Archive for September, 2010


How to add a holiday calendar to Outlook 2007

One of the more popular features for Outlook’s calendar is the capability to add your country or region’s holidays into your calendar. This way, you’ll never miss the next holiday.
Adding holiday items to your calendar is easy:

1.    From the Tools menu, click Options, then click Calendar Options.
2.    Click the Add Holidays button under Calendar options.

3.    Select the check box next to your location, and any other location you might be interested in, and then click OK.

Happy holidays!


The shortcut to everything in Windows 7

In early UNIX systems everything was on the desktop which made accessing stuff really easy. In Windows 7 each user has a main profile folder.  If you right click this folder and check the box to “show on desktop” you have an all-in-one shortcut to everything for that user including Outlook data files, documents, pictures, saved games, and downloads.

Go to >start, the user folder is on the top right.


The beauty of IE9

Review Internet Explorer 9

The beauty of Internet Explorer 9

Microsoft has been losing its share of the browser market to Google Chrome and other browsers that offered faster browsing and more useful features. Browser upgrades from Microsoft between IE6 and IE8 have not been big on features or usability, other than security features and tabbed browsing (nothing new there).  I looked at the unveiling of the new IE9 Beta after “The Beauty of the Web” launch at the San Francisco Design Center with interest becoming caffeine fuelled wow. This browser is really neat.

On my Core i5 desktop PC with a fairly standard business graphics card my new IE9 Beta started up in one second or less. Websites loaded in around one third the time they did in IE8. Graphics were sharper, text was more crisp, and videos were rendered beautifully with no sign of latency. The reason behind all this is IE9’s ability to distribute CPU intensive tasking across the PC, and directly utilise the fastest visual processing component in a PC, the graphics adaptor, to render what you see in the browser.  You can see more of the graphics rendering (Hardware Acceleration) capability of  IE9 at Joshua Davis’s site (geeks who were around in the 80’s will recall Praystation).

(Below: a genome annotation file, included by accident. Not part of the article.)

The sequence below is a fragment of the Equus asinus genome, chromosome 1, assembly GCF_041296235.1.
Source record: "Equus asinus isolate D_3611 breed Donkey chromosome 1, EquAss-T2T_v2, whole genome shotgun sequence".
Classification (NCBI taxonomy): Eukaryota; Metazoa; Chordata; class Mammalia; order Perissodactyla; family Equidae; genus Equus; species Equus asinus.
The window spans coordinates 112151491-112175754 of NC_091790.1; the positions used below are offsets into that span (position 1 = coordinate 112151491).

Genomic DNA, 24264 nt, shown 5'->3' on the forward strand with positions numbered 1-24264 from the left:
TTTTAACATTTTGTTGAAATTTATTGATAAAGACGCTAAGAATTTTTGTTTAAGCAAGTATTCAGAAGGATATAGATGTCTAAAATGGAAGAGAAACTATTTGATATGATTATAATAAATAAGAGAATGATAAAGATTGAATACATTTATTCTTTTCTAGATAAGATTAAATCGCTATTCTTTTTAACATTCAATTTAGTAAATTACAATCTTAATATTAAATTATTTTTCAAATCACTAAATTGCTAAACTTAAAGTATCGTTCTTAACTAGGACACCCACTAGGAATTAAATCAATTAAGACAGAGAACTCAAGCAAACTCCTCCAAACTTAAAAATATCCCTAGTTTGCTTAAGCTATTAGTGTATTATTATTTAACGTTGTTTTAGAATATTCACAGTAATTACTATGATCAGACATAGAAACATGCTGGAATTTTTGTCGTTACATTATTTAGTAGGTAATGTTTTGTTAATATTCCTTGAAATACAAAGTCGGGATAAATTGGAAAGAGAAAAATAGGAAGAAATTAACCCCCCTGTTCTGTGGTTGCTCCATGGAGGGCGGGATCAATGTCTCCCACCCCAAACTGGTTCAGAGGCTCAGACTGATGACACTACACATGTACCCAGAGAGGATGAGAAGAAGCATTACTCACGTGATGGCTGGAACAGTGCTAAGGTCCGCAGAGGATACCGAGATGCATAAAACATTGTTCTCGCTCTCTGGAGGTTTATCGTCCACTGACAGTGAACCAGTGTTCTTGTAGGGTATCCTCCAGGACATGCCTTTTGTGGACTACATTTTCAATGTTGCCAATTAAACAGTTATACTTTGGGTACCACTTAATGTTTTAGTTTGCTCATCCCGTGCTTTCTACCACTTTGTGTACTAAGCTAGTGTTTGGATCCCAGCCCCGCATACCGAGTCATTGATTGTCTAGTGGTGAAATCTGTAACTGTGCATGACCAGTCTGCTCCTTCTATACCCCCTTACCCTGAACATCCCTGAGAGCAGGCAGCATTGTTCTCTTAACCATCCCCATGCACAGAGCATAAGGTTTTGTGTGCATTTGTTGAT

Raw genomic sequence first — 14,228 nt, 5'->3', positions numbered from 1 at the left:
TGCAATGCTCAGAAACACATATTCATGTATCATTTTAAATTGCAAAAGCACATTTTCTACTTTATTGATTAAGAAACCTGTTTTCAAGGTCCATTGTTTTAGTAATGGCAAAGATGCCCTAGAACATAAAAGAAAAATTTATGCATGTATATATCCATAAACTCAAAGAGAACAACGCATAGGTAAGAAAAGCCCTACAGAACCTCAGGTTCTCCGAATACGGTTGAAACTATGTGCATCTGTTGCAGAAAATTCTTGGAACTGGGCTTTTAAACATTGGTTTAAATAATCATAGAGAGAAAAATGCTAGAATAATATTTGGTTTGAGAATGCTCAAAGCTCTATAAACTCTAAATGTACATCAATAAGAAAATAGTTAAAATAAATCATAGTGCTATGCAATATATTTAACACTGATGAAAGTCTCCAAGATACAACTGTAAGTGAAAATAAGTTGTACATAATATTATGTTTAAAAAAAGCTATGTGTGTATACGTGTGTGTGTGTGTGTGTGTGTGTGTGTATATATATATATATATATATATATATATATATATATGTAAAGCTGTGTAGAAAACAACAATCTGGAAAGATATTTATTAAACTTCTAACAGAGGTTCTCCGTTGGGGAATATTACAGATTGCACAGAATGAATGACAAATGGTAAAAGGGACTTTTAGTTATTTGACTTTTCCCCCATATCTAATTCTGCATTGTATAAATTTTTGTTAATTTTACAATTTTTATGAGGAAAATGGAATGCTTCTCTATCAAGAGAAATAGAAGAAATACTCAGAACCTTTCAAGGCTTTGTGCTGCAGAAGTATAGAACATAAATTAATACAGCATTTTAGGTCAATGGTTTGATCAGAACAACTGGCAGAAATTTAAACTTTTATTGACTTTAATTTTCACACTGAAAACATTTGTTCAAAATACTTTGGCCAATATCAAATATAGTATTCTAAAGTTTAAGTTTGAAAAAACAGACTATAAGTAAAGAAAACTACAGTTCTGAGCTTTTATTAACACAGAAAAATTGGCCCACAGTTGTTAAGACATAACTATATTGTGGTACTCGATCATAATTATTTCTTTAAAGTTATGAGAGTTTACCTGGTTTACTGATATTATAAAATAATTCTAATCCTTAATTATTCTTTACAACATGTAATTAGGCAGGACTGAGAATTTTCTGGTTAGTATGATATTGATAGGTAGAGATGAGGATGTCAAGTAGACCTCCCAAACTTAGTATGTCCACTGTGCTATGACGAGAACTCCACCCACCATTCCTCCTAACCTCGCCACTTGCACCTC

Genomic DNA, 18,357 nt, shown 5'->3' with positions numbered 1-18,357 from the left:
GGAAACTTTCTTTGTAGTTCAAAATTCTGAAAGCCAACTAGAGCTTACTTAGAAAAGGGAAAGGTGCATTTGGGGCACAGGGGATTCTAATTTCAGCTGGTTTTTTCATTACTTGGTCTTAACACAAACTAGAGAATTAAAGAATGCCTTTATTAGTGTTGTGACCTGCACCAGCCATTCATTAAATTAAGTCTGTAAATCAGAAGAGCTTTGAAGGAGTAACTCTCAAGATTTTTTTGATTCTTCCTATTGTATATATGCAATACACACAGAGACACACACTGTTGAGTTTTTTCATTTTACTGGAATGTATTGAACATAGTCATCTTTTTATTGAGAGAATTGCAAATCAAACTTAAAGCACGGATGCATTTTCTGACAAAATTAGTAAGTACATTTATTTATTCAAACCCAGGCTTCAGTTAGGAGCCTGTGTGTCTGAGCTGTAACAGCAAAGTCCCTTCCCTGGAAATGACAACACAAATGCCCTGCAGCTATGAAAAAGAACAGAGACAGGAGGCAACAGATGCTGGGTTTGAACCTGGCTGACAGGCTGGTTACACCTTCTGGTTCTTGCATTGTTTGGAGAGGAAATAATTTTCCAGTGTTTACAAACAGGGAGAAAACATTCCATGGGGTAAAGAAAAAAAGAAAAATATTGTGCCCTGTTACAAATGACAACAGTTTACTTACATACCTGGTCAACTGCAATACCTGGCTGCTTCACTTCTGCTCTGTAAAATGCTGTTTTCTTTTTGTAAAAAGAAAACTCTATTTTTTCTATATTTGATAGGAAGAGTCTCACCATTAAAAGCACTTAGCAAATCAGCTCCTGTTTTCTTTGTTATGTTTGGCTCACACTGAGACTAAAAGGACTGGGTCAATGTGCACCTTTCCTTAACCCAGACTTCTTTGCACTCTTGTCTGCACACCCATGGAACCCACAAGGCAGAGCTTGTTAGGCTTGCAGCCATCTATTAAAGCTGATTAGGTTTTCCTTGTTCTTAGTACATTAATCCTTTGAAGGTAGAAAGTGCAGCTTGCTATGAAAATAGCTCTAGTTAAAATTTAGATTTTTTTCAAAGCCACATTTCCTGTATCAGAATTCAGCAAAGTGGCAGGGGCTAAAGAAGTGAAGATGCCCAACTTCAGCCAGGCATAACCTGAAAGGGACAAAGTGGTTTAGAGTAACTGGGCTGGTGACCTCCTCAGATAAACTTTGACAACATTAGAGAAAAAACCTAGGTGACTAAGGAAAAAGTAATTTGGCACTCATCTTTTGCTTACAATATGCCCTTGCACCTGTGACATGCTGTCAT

Visually, there is more room in IE9. Favorites bar, status bar, and command bar ar turned off by default (right click an empty area at the top of the browser to turn them on) but when turned on take up a minimal amount of room. The website you are currently viewing can be pinned to the favorites bar or to the taskbar in Windows 7 by dragging. You can use the tear off tabs and Aerosnap to view websites side-by-side.

IE9 browser window

More space in IE9 to enjoy the beauty of the web

The IE9 Beta is still in pre-release code and we found some problems using the latest version of WordPress to write this article. If you’re too curious to wait for a final Beta version you can download the Beta here. I found IE9 to be a 21st century browser that is lean and faster than anything I’ve seen to date. With Windows 8 around the corner making heavy use of sensor technology (including facial recognition logon) I can’t wait for IE10.